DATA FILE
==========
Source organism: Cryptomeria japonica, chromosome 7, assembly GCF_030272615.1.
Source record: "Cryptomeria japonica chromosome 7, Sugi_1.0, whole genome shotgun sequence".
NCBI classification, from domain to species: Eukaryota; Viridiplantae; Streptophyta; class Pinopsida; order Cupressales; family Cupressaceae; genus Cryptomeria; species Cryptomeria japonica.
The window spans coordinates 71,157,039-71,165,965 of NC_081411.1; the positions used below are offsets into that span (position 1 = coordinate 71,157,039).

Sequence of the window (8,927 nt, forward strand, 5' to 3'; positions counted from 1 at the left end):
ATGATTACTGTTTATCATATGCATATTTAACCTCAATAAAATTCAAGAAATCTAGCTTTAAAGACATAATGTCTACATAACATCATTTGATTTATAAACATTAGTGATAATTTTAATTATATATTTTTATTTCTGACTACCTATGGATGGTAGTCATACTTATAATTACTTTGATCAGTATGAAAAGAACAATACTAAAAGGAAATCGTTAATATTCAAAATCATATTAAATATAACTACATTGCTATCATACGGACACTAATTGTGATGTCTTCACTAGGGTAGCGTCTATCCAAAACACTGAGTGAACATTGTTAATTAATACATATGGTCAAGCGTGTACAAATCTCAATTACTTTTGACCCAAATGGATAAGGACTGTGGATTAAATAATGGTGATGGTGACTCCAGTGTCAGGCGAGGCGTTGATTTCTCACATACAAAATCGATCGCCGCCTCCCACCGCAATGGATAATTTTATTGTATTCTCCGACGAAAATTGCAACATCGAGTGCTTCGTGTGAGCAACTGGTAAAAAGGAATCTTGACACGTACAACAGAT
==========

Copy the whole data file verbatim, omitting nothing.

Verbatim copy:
Source organism: Cryptomeria japonica, chromosome 7, assembly GCF_030272615.1.
Source record: "Cryptomeria japonica chromosome 7, Sugi_1.0, whole genome shotgun sequence".
NCBI classification, from domain to species: Eukaryota; Viridiplantae; Streptophyta; class Pinopsida; order Cupressales; family Cupressaceae; genus Cryptomeria; species Cryptomeria japonica.
The window spans coordinates 71,157,039-71,165,965 of NC_081411.1; the positions used below are offsets into that span (position 1 = coordinate 71,157,039).

Sequence of the window (8,927 nt, forward strand, 5' to 3'; positions counted from 1 at the left end):
ATGATTACTGTTTATCATATGCATATTTAACCTCAATAAAATTCAAGAAATCTAGCTTTAAAGACATAATGTCTACATAACATCATTTGATTTATAAACATTAGTGATAATTTTAATTATATATTTTTATTTCTGACTACCTATGGATGGTAGTCATACTTATAATTACTTTGATCAGTATGAAAAGAACAATACTAAAAGGAAATCGTTAATATTCAAAATCATATTAAATATAACTACATTGCTATCATACGGACACTAATTGTGATGTCTTCACTAGGGTAGCGTCTATCCAAAACACTGAGTGAACATTGTTAATTAATACATATGGTCAAGCGTGTACAAATCTCAATTACTTTTGACCCAAATGGATAAGGACTGTGGATTAAATAATGGTGATGGTGACTCCAGTGTCAGGCGAGGCGTTGATTTCTCACATACAAAATCGATCGCCGCCTCCCACCGCAATGGATAATTTTATTGTATTCTCCGACGAAAATTGCAACATCGAGTGCTTCGTGTGAGCAACTGGTAAAAAGGAATCTTGACACGTACAACAGAT